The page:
Lt. Commander
Join Date: Dec 2007
Posts: 120
# 1 Tricks of the trade
11-25-2010, 12:02 PM
Here are some observations that might help in developing a story in UGC.
If you have some experience with such things, do add your post with your suggestion.

How to add a specialist crew member to an adventure.

>>> Trick 1 An NPC is whatever you tell the player it is.

You need a Interplanetary trans-space Volcanologist for your story.
np make a generic NPC dressed in uniform that spawns after you reach a certain point on the map.
have a trigger cause a bo to state one is needed, and one will beam down shortly.

Have another trigger on the walk path close by...you trigger it and
the expert 'beams' down.....spawns in writer terms

NPCs can be anything or anyone....use it to your best advantage.

Meow
Lt. Commander
Join Date: Dec 2007
Posts: 120
# 2
11-25-2010, 04:45 PM
Great suggestion...
Lt. Commander
Join Date: Dec 2007
Posts: 120
# 3
11-26-2010, 01:12 AM
Trick number 2

When you write conversations...it is real easy to make 2 really amatuer errors

Error 1: have your characters speak and act with forward knowledge that they do not have. You as the
writer know where the story is going, they don't.

Error 2: Have your characters experience 'forced' or conveniant 'luck' all the time.
Having your characters get it right the first time, everytime. Having them figure out the bad
guy in the first minutes. If the main characters have pin pointed the real problem or
key point of the story early...your showing your hand too soon.

Write script from the point of view of the character , right there, right now. Even Spock got
it wrong the first time....often.
Lt. Commander
Join Date: Dec 2007
Posts: 120
Not really a trick, but Foundry authors should remember we'll be writing stories, but in an interactive form which is to mean that sometimes a writer will need to re-consider shaping their script to conform to gameplay mechanics because gameplay mechanics cannot be forced to conform to a story, no matter how well-written.
Lt. Commander
Join Date: Dec 2007
Posts: 120
# 5
11-26-2010, 08:01 AM
I agree to an extent, but even within those restrictions a great story can be written that will be engaging, immersive and fun to play. Starbase UGC has some great ideas along these lines...
Lt. Commander
Join Date: Dec 2007
Posts: 120
Another thought regarding my previous post... the Foundry will probably always be a Work-In-Progress so always be on the lookout for new development because Foundry improvements could mean that a trick you couldn't use yesterday could be accomplished today or tomorrow.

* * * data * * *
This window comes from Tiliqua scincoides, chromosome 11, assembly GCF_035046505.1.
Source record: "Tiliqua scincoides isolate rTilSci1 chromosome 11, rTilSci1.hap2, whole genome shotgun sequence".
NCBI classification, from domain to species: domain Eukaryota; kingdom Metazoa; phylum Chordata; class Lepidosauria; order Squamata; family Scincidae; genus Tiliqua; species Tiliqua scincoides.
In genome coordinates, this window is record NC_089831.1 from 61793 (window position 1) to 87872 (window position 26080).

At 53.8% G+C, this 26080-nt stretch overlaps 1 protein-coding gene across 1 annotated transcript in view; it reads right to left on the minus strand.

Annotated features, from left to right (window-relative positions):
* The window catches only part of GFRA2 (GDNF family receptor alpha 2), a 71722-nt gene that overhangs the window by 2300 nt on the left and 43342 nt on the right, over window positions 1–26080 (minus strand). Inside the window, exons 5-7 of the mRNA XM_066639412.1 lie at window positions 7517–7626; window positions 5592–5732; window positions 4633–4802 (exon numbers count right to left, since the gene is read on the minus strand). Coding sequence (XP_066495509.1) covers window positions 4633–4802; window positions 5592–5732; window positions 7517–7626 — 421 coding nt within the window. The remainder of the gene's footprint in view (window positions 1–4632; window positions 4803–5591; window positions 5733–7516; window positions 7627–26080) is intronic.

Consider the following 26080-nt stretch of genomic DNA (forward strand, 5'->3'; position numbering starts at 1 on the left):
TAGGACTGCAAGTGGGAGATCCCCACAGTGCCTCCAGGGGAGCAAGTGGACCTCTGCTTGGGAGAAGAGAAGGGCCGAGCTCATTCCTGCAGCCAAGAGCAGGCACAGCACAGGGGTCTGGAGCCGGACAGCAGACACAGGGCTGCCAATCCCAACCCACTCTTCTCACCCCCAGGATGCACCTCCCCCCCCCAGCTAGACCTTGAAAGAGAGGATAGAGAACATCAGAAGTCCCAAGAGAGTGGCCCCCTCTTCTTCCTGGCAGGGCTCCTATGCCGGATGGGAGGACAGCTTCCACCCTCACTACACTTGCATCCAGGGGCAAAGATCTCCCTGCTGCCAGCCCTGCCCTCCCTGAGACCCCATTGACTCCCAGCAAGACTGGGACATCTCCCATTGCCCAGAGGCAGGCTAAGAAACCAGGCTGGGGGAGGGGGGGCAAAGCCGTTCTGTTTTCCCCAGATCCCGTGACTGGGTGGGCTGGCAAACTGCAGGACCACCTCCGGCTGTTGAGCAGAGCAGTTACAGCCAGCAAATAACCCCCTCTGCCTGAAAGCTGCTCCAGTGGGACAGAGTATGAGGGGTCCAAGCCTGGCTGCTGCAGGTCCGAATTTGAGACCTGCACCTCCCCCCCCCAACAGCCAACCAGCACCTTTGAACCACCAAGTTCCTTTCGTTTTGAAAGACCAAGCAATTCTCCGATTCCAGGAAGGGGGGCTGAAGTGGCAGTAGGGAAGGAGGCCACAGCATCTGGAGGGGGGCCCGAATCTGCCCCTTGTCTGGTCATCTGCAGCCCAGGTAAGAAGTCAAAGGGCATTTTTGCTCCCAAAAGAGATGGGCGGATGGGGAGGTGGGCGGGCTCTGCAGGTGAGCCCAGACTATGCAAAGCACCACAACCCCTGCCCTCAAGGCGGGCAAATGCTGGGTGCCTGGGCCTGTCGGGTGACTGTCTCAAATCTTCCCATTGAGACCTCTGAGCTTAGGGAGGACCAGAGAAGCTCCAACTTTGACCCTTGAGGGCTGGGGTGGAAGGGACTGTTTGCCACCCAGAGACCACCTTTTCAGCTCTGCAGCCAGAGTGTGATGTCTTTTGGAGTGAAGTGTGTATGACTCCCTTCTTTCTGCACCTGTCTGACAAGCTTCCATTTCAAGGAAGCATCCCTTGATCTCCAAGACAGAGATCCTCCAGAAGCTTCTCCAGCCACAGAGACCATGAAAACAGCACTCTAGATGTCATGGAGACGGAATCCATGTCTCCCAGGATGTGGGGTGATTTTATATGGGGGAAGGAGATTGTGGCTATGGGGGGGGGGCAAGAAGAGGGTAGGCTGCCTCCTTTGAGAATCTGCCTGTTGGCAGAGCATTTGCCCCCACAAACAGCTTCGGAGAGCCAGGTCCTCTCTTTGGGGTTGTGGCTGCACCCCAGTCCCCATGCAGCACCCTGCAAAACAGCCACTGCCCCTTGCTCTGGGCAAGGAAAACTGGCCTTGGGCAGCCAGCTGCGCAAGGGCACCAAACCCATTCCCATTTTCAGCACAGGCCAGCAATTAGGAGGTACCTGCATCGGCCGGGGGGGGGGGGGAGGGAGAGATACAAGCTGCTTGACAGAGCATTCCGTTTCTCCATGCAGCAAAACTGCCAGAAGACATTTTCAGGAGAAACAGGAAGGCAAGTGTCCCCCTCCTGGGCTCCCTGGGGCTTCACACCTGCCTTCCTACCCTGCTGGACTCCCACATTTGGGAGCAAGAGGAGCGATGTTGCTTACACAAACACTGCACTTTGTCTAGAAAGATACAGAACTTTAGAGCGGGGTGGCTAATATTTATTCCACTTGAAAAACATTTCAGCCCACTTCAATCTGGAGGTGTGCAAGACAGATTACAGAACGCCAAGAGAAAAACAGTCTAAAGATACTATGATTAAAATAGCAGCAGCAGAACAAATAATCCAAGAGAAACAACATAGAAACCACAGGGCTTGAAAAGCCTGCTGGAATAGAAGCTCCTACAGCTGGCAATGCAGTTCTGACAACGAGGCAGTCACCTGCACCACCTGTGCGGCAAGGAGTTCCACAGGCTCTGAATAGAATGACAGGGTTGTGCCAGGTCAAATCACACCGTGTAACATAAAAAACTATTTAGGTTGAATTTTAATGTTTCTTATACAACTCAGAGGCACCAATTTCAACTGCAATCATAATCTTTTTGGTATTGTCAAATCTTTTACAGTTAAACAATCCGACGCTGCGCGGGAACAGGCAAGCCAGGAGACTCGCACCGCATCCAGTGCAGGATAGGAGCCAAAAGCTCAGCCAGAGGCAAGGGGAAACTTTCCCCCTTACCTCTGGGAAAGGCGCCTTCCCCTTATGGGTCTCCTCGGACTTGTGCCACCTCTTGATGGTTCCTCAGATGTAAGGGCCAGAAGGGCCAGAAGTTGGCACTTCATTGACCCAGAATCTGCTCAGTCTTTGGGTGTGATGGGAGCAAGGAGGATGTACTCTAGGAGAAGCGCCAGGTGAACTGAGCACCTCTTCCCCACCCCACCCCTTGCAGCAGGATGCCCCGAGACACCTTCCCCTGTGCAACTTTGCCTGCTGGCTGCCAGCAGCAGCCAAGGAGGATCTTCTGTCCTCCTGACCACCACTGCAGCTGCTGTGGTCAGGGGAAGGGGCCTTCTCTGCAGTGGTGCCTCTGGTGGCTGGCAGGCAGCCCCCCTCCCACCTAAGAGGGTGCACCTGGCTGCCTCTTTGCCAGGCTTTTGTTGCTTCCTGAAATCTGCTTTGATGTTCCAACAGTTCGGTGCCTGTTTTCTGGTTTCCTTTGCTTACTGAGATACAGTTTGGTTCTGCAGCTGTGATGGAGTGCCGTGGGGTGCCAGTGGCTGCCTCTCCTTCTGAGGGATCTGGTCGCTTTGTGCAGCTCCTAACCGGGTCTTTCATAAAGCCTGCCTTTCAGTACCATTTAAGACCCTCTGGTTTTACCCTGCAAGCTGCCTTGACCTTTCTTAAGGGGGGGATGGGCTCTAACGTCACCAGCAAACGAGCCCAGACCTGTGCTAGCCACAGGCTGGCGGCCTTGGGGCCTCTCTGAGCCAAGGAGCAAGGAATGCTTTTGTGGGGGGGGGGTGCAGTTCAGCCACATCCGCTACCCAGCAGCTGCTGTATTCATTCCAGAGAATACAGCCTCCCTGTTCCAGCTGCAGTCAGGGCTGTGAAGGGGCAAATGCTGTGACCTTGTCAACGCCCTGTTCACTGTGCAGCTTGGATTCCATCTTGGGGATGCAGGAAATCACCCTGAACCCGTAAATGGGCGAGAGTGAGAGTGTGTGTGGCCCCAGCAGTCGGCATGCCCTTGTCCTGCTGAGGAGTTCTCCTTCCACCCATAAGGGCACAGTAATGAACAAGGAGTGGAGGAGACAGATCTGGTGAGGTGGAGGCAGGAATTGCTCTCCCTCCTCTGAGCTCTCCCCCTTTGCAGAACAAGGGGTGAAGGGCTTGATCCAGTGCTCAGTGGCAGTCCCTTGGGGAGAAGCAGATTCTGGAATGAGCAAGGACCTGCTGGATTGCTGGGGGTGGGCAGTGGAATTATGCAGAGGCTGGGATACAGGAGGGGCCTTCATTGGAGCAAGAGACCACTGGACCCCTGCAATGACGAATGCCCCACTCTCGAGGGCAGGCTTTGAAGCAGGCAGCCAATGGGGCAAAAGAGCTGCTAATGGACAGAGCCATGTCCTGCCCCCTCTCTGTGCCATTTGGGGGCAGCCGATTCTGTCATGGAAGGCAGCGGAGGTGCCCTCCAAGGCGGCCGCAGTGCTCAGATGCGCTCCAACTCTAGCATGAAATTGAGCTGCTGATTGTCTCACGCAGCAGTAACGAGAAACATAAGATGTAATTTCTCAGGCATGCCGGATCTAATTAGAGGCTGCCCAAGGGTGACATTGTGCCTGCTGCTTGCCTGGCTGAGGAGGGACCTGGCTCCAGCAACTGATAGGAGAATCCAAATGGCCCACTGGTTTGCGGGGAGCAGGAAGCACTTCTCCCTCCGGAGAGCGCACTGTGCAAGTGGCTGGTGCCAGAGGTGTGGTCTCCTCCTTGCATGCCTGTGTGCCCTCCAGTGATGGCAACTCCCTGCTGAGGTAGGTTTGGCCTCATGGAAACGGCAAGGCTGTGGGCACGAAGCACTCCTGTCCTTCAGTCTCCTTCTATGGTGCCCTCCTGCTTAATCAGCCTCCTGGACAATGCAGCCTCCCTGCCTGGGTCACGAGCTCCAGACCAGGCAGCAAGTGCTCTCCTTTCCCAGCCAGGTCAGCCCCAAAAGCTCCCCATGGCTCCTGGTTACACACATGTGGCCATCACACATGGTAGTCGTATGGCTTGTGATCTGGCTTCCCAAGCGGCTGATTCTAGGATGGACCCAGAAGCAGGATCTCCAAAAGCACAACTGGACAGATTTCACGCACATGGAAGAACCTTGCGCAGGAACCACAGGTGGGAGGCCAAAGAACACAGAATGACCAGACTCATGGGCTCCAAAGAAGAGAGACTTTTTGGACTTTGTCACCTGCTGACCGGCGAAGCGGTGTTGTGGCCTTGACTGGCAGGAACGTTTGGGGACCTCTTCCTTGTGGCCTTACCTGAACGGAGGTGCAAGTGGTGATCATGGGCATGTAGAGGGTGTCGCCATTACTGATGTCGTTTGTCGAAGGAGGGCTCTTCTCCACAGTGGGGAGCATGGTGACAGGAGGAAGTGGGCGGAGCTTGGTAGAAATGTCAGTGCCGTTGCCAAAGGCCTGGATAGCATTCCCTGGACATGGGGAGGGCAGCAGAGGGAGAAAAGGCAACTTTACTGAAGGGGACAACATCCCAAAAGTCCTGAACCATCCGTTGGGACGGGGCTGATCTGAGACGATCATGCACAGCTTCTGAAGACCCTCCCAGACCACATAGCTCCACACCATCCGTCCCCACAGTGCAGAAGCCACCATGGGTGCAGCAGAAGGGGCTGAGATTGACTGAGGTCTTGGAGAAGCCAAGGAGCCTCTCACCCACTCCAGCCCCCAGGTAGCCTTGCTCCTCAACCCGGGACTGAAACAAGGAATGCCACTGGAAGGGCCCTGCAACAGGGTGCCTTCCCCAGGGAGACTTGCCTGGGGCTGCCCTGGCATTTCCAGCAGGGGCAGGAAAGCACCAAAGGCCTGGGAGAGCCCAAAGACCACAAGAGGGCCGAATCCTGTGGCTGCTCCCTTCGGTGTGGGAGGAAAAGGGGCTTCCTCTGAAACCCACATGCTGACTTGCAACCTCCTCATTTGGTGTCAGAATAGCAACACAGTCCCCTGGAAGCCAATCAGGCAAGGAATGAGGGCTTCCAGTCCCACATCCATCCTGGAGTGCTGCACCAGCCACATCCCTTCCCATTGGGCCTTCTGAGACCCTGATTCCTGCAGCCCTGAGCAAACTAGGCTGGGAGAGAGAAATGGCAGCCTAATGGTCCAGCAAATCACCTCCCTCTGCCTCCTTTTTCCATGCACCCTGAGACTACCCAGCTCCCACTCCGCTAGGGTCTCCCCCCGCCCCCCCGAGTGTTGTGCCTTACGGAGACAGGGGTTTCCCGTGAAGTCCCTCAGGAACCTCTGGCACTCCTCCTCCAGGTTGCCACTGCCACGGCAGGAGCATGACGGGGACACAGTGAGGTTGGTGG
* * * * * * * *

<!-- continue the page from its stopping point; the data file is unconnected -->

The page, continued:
Lt. Commander
Join Date: Dec 2007
Posts: 120
# 7
11-26-2010, 09:44 AM
Trick 3

Know who your writing for in advance.

If your writing for a casual player or a hardcore RP player, or a hard canon player you need to
employ the right mechanics in your mission.

Example:
Making players go down to the tranporter room to advance the mission...once for flavor
safe move
Making the player use the transported every single time ?
RP and canon will be fine....the casual, not so much

getting every bit of techno babble right
canon will love it
RP will like it
Casual will not notice
Still a safe move

making a combat centric mission with very little npc interaction
ok with the casual
if it stays canon, ok with them
RP group will be disappointed

Now the real trick.........find out what kinda mission style your best at: RP,Canon,Casual ect.
and stick with it. Then you will develope a fan base that likes that
particular style.
If you keep switching styles, it will take longer to get a fan base.
Lt. Commander
Join Date: Dec 2007
Posts: 120
# 8
11-26-2010, 12:36 PM
Very good points. Hadn't really considered the audience I'd be wanting to write for. Hmmm... I'm very much a canon guy, however...
Lt. Commander
Join Date: Dec 2007
Posts: 120
# 9
11-26-2010, 02:54 PM
Another tip

If your telling an RP story, remember the visuals count as much as the writing
Lt. Commander
Join Date: Dec 2007
Posts: 120
# 10
11-26-2010, 04:41 PM
Trick 4

Not all computers/internet connections are created equal.

When your player is going to enter combat...from a zone in situation, give them a small buffer zone.

It may serve the story to have the enemy breathing down thier neck on arrival but for some players,
due to lag and what not, will just arrive...dead. That is never fun.

If in doubt...give them a little space...then they can finish zoning in and be ready to fight.
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